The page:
The architecture of Richard III

Wed 1 September 2021, 6pm - 7pm

It is not a generally known fact that Richard, Duke of Gloucester was Lord of Barnard Castle before being crowned King Richard III. Before he left the North, he spent a considerable amount of time in the town and ordered significant improvements to be made both in the castle and in St Mary’s church, one plan being to build an ecclesiastical college and a chantry.

However, with his early death in 1485, not many of his visions had been realised. Several boar carvings all around the town, some of which have since been lost, are a small reminder of what could have become of Barnard Castle if Richard III had survived the battle at Bosworth. Today, Richard’s white boar is depicted in the town’s coat of arms. He provided St Mary’s church with a grant and the building underwent significant improvements, structural as well as ornamental, most of which are still visible today and made the building bigger and lighter.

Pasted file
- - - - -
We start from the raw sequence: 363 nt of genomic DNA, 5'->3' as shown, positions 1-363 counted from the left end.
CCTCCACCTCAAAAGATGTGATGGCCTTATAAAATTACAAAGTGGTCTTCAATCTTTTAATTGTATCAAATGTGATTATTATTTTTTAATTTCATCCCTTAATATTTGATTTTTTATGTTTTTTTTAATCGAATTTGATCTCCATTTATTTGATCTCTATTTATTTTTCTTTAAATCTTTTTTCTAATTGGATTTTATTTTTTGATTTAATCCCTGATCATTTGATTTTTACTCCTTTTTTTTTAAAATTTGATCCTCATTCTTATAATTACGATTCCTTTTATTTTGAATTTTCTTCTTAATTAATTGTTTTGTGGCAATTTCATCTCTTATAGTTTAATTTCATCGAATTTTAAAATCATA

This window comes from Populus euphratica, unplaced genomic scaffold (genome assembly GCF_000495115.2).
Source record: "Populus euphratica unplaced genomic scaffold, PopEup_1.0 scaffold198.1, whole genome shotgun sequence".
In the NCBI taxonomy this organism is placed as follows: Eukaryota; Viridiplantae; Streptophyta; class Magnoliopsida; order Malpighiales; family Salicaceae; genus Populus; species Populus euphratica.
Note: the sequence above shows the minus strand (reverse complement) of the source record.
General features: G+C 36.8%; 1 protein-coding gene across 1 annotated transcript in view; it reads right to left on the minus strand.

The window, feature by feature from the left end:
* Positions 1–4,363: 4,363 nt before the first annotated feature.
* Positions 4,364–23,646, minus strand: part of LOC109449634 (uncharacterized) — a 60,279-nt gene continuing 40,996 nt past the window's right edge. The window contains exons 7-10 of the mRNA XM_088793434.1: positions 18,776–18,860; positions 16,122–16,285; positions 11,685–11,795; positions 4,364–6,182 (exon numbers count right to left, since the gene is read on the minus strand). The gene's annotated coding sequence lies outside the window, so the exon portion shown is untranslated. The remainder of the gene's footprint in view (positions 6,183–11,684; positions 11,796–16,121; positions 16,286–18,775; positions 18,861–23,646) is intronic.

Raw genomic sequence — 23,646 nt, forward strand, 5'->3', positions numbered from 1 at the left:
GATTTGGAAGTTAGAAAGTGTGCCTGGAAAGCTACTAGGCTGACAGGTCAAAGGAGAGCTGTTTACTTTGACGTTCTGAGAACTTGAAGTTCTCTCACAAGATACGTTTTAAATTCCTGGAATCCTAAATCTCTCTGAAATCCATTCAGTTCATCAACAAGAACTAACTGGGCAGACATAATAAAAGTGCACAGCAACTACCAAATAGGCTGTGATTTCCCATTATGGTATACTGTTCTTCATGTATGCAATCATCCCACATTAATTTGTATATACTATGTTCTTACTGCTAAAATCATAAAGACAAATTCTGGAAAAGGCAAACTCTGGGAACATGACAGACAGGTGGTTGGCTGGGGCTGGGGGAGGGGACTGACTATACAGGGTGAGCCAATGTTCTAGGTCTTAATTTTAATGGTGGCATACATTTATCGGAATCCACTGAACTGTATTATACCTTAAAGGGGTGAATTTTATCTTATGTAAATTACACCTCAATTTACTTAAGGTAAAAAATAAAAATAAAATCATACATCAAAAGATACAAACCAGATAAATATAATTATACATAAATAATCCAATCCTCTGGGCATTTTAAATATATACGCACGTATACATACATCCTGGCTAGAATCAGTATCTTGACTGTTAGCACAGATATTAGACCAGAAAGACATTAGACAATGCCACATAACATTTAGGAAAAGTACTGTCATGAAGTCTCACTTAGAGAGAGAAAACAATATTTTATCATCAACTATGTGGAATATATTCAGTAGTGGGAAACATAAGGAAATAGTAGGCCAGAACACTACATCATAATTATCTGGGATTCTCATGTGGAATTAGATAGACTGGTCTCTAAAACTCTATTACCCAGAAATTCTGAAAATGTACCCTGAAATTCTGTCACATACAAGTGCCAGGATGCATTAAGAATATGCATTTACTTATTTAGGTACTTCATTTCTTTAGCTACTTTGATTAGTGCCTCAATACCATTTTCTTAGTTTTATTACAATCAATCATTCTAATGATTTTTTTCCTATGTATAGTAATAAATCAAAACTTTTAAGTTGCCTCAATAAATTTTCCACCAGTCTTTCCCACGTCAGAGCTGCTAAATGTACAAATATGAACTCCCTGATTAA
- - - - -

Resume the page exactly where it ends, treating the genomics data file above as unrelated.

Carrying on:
Join James Wright as he explores this overlooked perspective of Richard’s life – his achievements as an architectural patron. By considering his building projects at sites including Middleham, Warwick and Sudeley this study looks at the context of his sacred and secular architecture in late mediaeval England, and gives us a rare and detailed glimpse into the architectural world of Richard III – setting his building projects in their wider 15th century context.

James Wright is an award winning buildings archaeologist. He has two decades professional experience of ferreting around in people’s cellars, hunting through their attics and digging up their gardens. He hopes to find meaningful truths about how ordinary and extraordinary folk lived their lives in the mediaeval period.

The talk will take place at St Mary’s Parish Church in Barnard Castle for a limited audience and will be live-streamed. If Covid-19 restrictions will not allow in person attendance at the venue, the entire talk will be live-streamed.

How to Attend

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